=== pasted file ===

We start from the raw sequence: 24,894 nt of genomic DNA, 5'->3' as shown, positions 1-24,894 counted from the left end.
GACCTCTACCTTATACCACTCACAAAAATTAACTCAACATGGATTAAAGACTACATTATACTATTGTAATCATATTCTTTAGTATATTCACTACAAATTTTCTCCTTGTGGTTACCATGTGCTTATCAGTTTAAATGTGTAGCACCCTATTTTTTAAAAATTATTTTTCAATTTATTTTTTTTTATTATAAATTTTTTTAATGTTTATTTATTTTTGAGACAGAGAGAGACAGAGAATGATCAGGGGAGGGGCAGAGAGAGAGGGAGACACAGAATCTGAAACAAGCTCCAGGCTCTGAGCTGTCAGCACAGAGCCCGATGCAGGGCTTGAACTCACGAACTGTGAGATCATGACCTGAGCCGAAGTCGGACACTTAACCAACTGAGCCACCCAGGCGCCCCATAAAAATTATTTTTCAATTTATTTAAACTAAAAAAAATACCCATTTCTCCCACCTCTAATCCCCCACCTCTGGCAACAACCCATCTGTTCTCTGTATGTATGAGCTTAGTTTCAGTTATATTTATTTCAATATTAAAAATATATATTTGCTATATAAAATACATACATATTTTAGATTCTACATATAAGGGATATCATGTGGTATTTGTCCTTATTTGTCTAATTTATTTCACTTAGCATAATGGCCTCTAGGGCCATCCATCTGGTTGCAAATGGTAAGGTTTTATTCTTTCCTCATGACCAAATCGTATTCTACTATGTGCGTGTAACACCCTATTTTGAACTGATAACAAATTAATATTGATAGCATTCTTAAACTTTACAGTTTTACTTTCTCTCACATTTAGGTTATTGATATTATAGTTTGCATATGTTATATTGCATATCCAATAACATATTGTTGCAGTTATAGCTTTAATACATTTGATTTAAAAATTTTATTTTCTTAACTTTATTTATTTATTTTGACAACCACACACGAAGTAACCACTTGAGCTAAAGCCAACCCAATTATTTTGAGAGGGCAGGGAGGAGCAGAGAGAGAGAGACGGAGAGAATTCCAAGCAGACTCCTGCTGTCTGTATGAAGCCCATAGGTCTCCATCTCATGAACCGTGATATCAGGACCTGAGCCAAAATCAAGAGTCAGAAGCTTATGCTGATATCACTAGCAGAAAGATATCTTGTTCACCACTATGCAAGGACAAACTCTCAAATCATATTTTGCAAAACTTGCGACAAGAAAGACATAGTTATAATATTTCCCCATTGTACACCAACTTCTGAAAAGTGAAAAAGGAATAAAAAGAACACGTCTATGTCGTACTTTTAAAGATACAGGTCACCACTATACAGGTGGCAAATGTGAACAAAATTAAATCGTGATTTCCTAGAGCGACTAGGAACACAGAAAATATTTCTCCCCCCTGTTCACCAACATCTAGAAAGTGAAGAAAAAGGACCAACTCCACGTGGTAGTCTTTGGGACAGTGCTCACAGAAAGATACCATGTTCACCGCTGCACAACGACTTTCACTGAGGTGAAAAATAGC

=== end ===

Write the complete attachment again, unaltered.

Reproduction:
We start from the raw sequence: 24,894 nt of genomic DNA, 5'->3' as shown, positions 1-24,894 counted from the left end.
GACCTCTACCTTATACCACTCACAAAAATTAACTCAACATGGATTAAAGACTACATTATACTATTGTAATCATATTCTTTAGTATATTCACTACAAATTTTCTCCTTGTGGTTACCATGTGCTTATCAGTTTAAATGTGTAGCACCCTATTTTTTAAAAATTATTTTTCAATTTATTTTTTTTTATTATAAATTTTTTTAATGTTTATTTATTTTTGAGACAGAGAGAGACAGAGAATGATCAGGGGAGGGGCAGAGAGAGAGGGAGACACAGAATCTGAAACAAGCTCCAGGCTCTGAGCTGTCAGCACAGAGCCCGATGCAGGGCTTGAACTCACGAACTGTGAGATCATGACCTGAGCCGAAGTCGGACACTTAACCAACTGAGCCACCCAGGCGCCCCATAAAAATTATTTTTCAATTTATTTAAACTAAAAAAAATACCCATTTCTCCCACCTCTAATCCCCCACCTCTGGCAACAACCCATCTGTTCTCTGTATGTATGAGCTTAGTTTCAGTTATATTTATTTCAATATTAAAAATATATATTTGCTATATAAAATACATACATATTTTAGATTCTACATATAAGGGATATCATGTGGTATTTGTCCTTATTTGTCTAATTTATTTCACTTAGCATAATGGCCTCTAGGGCCATCCATCTGGTTGCAAATGGTAAGGTTTTATTCTTTCCTCATGACCAAATCGTATTCTACTATGTGCGTGTAACACCCTATTTTGAACTGATAACAAATTAATATTGATAGCATTCTTAAACTTTACAGTTTTACTTTCTCTCACATTTAGGTTATTGATATTATAGTTTGCATATGTTATATTGCATATCCAATAACATATTGTTGCAGTTATAGCTTTAATACATTTGATTTAAAAATTTTATTTTCTTAACTTTATTTATTTATTTTGACAACCACACACGAAGTAACCACTTGAGCTAAAGCCAACCCAATTATTTTGAGAGGGCAGGGAGGAGCAGAGAGAGAGAGACGGAGAGAATTCCAAGCAGACTCCTGCTGTCTGTATGAAGCCCATAGGTCTCCATCTCATGAACCGTGATATCAGGACCTGAGCCAAAATCAAGAGTCAGAAGCTTATGCTGATATCACTAGCAGAAAGATATCTTGTTCACCACTATGCAAGGACAAACTCTCAAATCATATTTTGCAAAACTTGCGACAAGAAAGACATAGTTATAATATTTCCCCATTGTACACCAACTTCTGAAAAGTGAAAAAGGAATAAAAAGAACACGTCTATGTCGTACTTTTAAAGATACAGGTCACCACTATACAGGTGGCAAATGTGAACAAAATTAAATCGTGATTTCCTAGAGCGACTAGGAACACAGAAAATATTTCTCCCCCCTGTTCACCAACATCTAGAAAGTGAAGAAAAAGGACCAACTCCACGTGGTAGTCTTTGGGACAGTGCTCACAGAAAGATACCATGTTCACCGCTGCACAACGACTTTCACTGAGGTGAAAAATAGC